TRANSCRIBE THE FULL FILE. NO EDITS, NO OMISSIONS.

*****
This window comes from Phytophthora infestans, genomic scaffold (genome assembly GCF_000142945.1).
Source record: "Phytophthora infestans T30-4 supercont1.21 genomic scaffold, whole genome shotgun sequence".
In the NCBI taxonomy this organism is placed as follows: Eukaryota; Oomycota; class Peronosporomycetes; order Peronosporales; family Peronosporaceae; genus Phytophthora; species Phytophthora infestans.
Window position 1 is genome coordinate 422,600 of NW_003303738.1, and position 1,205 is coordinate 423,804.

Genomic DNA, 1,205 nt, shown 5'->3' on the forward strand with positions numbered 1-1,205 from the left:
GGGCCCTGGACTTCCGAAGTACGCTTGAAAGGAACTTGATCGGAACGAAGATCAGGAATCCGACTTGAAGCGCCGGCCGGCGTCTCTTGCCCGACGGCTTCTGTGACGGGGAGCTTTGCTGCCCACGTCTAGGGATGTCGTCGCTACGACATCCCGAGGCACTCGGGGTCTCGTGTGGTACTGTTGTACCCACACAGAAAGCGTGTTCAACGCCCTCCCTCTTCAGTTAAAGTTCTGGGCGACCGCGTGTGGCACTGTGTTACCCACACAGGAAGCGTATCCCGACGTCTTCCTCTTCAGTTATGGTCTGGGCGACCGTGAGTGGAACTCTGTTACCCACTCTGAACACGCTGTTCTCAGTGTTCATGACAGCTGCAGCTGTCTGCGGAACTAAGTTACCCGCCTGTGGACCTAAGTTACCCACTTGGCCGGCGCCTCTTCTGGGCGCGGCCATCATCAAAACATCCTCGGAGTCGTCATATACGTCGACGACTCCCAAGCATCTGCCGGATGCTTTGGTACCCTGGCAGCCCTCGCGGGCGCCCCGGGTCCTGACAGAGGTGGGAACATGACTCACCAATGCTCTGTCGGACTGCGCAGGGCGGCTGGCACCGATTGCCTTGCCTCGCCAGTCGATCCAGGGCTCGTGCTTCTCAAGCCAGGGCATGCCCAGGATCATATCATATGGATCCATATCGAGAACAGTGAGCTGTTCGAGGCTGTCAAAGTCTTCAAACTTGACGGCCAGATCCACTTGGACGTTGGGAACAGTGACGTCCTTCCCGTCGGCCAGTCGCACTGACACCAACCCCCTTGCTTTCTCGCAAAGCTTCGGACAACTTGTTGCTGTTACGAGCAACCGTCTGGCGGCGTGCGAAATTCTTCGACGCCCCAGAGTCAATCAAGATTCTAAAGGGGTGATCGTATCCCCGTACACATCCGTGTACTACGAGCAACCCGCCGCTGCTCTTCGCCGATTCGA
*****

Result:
This window comes from Phytophthora infestans, genomic scaffold (genome assembly GCF_000142945.1).
Source record: "Phytophthora infestans T30-4 supercont1.21 genomic scaffold, whole genome shotgun sequence".
In the NCBI taxonomy this organism is placed as follows: Eukaryota; Oomycota; class Peronosporomycetes; order Peronosporales; family Peronosporaceae; genus Phytophthora; species Phytophthora infestans.
Window position 1 is genome coordinate 422,600 of NW_003303738.1, and position 1,205 is coordinate 423,804.

Genomic DNA, 1,205 nt, shown 5'->3' on the forward strand with positions numbered 1-1,205 from the left:
GGGCCCTGGACTTCCGAAGTACGCTTGAAAGGAACTTGATCGGAACGAAGATCAGGAATCCGACTTGAAGCGCCGGCCGGCGTCTCTTGCCCGACGGCTTCTGTGACGGGGAGCTTTGCTGCCCACGTCTAGGGATGTCGTCGCTACGACATCCCGAGGCACTCGGGGTCTCGTGTGGTACTGTTGTACCCACACAGAAAGCGTGTTCAACGCCCTCCCTCTTCAGTTAAAGTTCTGGGCGACCGCGTGTGGCACTGTGTTACCCACACAGGAAGCGTATCCCGACGTCTTCCTCTTCAGTTATGGTCTGGGCGACCGTGAGTGGAACTCTGTTACCCACTCTGAACACGCTGTTCTCAGTGTTCATGACAGCTGCAGCTGTCTGCGGAACTAAGTTACCCGCCTGTGGACCTAAGTTACCCACTTGGCCGGCGCCTCTTCTGGGCGCGGCCATCATCAAAACATCCTCGGAGTCGTCATATACGTCGACGACTCCCAAGCATCTGCCGGATGCTTTGGTACCCTGGCAGCCCTCGCGGGCGCCCCGGGTCCTGACAGAGGTGGGAACATGACTCACCAATGCTCTGTCGGACTGCGCAGGGCGGCTGGCACCGATTGCCTTGCCTCGCCAGTCGATCCAGGGCTCGTGCTTCTCAAGCCAGGGCATGCCCAGGATCATATCATATGGATCCATATCGAGAACAGTGAGCTGTTCGAGGCTGTCAAAGTCTTCAAACTTGACGGCCAGATCCACTTGGACGTTGGGAACAGTGACGTCCTTCCCGTCGGCCAGTCGCACTGACACCAACCCCCTTGCTTTCTCGCAAAGCTTCGGACAACTTGTTGCTGTTACGAGCAACCGTCTGGCGGCGTGCGAAATTCTTCGACGCCCCAGAGTCAATCAAGATTCTAAAGGGGTGATCGTATCCCCGTACACATCCGTGTACTACGAGCAACCCGCCGCTGCTCTTCGCCGATTCGA